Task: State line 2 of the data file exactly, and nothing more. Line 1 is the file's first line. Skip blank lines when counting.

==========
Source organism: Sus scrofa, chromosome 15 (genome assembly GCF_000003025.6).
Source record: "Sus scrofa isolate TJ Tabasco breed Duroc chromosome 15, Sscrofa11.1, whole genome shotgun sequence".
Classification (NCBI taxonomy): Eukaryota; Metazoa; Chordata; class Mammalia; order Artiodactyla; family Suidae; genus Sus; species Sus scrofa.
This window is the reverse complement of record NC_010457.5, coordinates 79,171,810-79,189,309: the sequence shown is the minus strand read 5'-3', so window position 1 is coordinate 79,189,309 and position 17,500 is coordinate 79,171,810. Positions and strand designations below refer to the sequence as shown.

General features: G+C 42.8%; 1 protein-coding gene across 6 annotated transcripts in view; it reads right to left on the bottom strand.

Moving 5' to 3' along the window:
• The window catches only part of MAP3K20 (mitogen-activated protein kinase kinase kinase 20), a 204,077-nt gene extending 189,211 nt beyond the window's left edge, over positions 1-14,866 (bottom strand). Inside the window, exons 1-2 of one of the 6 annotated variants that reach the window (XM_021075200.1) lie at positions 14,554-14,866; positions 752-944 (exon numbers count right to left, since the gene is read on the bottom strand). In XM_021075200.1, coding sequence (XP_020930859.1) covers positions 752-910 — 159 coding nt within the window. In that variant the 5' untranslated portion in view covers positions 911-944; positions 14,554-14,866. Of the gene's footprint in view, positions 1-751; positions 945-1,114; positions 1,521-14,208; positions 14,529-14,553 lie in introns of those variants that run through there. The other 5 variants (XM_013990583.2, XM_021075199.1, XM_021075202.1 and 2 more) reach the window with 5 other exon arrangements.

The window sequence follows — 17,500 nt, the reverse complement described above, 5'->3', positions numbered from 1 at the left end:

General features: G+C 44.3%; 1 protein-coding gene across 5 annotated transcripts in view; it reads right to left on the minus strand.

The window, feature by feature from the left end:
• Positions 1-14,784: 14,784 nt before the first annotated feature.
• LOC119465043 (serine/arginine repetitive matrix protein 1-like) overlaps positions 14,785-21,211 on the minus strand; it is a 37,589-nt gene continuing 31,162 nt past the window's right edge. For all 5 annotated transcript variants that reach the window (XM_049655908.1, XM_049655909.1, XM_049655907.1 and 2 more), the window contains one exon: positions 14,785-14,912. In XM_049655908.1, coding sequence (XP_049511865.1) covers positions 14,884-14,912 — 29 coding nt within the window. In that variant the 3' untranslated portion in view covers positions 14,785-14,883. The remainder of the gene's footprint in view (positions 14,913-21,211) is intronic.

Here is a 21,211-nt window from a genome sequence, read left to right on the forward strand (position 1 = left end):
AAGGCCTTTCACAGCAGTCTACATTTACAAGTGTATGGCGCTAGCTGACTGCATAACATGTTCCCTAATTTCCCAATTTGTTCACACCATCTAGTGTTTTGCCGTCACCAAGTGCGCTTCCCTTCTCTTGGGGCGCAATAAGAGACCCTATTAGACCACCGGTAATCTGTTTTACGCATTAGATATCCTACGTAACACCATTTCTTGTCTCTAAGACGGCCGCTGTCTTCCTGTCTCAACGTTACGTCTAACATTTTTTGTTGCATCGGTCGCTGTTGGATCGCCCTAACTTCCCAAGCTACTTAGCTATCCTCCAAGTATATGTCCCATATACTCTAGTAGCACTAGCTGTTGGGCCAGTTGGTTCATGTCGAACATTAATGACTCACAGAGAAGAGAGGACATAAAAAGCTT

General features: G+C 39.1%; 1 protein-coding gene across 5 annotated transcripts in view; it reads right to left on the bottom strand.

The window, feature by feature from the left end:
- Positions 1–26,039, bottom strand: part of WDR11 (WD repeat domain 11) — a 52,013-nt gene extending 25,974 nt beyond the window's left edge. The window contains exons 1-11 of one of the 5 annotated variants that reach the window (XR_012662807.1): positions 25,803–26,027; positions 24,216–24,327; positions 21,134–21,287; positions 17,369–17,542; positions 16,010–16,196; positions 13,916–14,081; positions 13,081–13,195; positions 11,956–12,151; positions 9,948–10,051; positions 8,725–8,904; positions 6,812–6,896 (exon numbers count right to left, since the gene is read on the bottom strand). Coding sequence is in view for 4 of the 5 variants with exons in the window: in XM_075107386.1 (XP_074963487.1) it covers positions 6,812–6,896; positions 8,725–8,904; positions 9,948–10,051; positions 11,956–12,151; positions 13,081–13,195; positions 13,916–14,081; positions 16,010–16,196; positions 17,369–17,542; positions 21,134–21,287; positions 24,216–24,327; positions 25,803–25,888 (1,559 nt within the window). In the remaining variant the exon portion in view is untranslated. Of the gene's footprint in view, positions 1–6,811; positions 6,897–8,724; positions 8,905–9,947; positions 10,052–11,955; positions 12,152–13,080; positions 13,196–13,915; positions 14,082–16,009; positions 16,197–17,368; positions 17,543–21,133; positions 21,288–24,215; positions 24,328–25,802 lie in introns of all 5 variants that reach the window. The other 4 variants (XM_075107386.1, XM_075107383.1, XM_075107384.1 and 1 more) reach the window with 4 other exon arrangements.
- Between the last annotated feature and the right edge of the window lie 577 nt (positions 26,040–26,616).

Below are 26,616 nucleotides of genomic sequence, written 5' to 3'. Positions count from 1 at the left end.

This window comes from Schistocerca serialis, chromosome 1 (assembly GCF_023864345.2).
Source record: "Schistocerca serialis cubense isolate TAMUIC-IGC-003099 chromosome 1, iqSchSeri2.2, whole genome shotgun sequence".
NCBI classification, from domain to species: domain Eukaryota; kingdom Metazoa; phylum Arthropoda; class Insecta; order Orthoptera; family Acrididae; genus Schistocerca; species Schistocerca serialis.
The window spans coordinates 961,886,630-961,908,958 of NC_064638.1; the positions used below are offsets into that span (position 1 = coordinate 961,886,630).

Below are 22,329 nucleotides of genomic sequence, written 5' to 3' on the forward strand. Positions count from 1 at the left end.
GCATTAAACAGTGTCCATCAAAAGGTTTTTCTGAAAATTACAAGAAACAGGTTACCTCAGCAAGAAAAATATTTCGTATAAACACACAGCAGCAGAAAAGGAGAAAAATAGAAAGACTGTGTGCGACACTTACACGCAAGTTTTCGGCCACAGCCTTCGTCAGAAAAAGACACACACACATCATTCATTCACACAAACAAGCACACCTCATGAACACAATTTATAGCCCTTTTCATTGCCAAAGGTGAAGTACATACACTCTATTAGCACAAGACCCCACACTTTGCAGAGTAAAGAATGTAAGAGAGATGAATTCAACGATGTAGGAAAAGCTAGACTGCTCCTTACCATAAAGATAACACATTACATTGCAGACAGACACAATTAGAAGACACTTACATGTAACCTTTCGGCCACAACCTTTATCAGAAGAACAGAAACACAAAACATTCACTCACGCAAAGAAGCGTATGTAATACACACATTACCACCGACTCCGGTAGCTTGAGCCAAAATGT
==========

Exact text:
Source record: "Sus scrofa isolate TJ Tabasco breed Duroc chromosome 15, Sscrofa11.1, whole genome shotgun sequence".